Green Town, N.S.
Photo: Equilibrium Engineering
By Zack Metcalfe 12 January 2021 Share this story
Over 60% of the electricity consumed in Berwick, N.S., is renewable, sourced chiefly from community owned wind turbines and a hydroelectric dam. And now this Annapolis Valley town is pairing its renewables with the latest in lithium ion battery storage.
“Our early foray into the world of renewables has caught the imagination of our council,” says Berwick mayor Don Clarke, “and indeed many residents will tell you they enjoy living in a progressive, green town.”
Berwick has partnered with Equilibrium Engineering, a Nova Scotian energy services firm specializing in sustainable building design, and StorTera, a lithium ion battery manufacturer in Edinburgh, Scotland.
With $3 million in funding from Natural Resources Canada and the U.K.’s Department for Business, Energy and Industrial Strategy, this transatlantic partnership is installing lithium ion battery packs in 10 Berwick homes, each complemented by a rooftop solar array. Workers will also install two commercial sized battery packs for Berwick’s electrical utility.
“For these residential homes, we are putting in efficiency measures, moving them off burning oil and giving them sustainable alternatives,” says Gavin Park, founder and CEO of StorTera. “As well as generating their own solar, we can support the utility’s locally generated wind power by storing energy when it is windy. A preliminary estimate of the impact of these measures is that they will save between 60–90 tonnes of carbon dioxide, per year, just with the residential systems.”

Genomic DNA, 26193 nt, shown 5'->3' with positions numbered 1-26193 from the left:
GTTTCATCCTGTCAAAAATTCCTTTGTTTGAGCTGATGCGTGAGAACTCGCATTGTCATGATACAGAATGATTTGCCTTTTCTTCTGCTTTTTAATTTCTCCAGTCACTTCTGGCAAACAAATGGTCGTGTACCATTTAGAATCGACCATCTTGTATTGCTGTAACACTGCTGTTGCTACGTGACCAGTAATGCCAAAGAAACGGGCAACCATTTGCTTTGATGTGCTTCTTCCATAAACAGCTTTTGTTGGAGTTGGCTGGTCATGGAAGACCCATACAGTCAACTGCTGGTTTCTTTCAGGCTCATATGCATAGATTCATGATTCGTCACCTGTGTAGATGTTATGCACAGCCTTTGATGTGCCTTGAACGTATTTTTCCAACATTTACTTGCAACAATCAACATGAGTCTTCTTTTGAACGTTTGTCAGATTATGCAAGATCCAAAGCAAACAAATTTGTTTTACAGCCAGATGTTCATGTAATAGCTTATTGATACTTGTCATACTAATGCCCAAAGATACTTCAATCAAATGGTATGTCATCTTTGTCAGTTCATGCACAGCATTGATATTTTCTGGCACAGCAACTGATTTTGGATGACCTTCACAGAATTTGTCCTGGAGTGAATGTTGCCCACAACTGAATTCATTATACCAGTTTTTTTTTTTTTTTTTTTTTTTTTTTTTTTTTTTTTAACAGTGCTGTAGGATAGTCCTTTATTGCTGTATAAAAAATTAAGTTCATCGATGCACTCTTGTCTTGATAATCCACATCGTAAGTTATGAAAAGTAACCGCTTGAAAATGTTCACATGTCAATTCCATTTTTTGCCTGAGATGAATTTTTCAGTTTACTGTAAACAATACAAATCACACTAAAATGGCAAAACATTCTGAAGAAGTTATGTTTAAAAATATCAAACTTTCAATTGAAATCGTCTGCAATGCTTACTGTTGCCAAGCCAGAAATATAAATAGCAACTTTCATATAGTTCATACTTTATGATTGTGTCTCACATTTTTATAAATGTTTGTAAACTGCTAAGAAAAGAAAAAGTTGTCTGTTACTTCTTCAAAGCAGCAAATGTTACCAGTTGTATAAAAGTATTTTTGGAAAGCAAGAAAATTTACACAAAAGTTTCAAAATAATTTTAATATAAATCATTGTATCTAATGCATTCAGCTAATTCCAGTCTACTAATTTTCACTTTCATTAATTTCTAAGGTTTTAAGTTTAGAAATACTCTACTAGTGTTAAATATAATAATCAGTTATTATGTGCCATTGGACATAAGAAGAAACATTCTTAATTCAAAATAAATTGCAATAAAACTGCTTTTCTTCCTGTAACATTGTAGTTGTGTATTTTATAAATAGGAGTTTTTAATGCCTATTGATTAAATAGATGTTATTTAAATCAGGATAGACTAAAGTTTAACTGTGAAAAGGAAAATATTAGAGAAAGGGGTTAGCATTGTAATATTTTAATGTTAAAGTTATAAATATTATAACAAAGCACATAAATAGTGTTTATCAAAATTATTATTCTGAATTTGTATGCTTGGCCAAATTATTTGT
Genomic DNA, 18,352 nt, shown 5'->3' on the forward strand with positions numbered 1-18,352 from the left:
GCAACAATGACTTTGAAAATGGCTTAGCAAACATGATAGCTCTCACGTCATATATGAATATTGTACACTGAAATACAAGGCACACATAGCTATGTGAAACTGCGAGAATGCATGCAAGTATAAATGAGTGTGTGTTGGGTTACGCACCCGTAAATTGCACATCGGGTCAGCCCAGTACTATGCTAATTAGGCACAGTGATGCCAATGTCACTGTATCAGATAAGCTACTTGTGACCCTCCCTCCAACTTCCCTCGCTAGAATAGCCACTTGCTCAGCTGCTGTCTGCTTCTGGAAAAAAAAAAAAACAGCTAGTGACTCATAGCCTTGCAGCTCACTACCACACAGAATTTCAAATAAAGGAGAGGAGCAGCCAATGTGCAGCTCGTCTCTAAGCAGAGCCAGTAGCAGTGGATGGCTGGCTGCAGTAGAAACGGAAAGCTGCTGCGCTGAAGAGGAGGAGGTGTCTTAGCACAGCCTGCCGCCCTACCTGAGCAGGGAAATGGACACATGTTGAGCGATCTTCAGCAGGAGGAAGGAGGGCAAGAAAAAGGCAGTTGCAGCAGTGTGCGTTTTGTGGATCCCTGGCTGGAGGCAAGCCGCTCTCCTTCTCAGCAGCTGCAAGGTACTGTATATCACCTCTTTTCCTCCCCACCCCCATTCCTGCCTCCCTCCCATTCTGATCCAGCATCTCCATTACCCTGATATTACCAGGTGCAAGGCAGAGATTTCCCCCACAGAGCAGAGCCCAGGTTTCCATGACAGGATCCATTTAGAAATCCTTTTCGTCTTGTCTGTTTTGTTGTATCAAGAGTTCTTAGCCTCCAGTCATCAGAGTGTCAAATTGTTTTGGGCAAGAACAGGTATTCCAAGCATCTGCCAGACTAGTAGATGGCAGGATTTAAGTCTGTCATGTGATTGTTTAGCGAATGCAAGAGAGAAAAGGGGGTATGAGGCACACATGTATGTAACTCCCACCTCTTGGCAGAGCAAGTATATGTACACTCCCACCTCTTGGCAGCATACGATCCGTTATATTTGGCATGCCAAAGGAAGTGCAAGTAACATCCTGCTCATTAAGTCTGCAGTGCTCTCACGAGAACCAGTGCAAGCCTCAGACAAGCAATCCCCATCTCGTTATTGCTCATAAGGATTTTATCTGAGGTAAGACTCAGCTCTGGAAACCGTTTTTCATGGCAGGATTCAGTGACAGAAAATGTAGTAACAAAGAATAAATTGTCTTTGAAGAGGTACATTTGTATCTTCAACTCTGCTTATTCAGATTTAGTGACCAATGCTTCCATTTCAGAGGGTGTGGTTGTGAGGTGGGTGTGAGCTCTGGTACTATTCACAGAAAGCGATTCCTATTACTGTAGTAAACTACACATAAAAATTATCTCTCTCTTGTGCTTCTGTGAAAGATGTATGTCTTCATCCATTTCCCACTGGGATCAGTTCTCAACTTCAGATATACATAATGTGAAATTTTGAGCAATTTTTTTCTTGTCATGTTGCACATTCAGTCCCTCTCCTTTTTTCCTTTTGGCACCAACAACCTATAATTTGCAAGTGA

These tonnes of carbon equate to the annual electrical demands of 10–15 American homes.
According to Jeremy Lutes, a partner with Equilibrium Engineering, this project will prove the value of the technology and build a local market for lithium ion batteries, the cost for which is expected to drop dramatically in the next decade.
“Our interest in renewable energy has led to an interest in the whole climate change discussion,” says Berwick mayor Don Clarke. “The overwhelming scientific evidence… points to the urgency for a change of attitude globally, and to a reduction in greenhouse gases. It seemed only natural for the Town of Berwick to take the initiative locally.”
This article was provided by Quest, a non-government organization working to accelerate the adoption of efficient and integrated community-scale energy systems in Canada.
This story was originally published in Halifax Magazine.
Zack Metcalfe is a freelance journalist, columnist, author, and photographer with a special focus on conservation, climate change, and species-at-risk in Eastern Canada. He publishes regionally and nationally.
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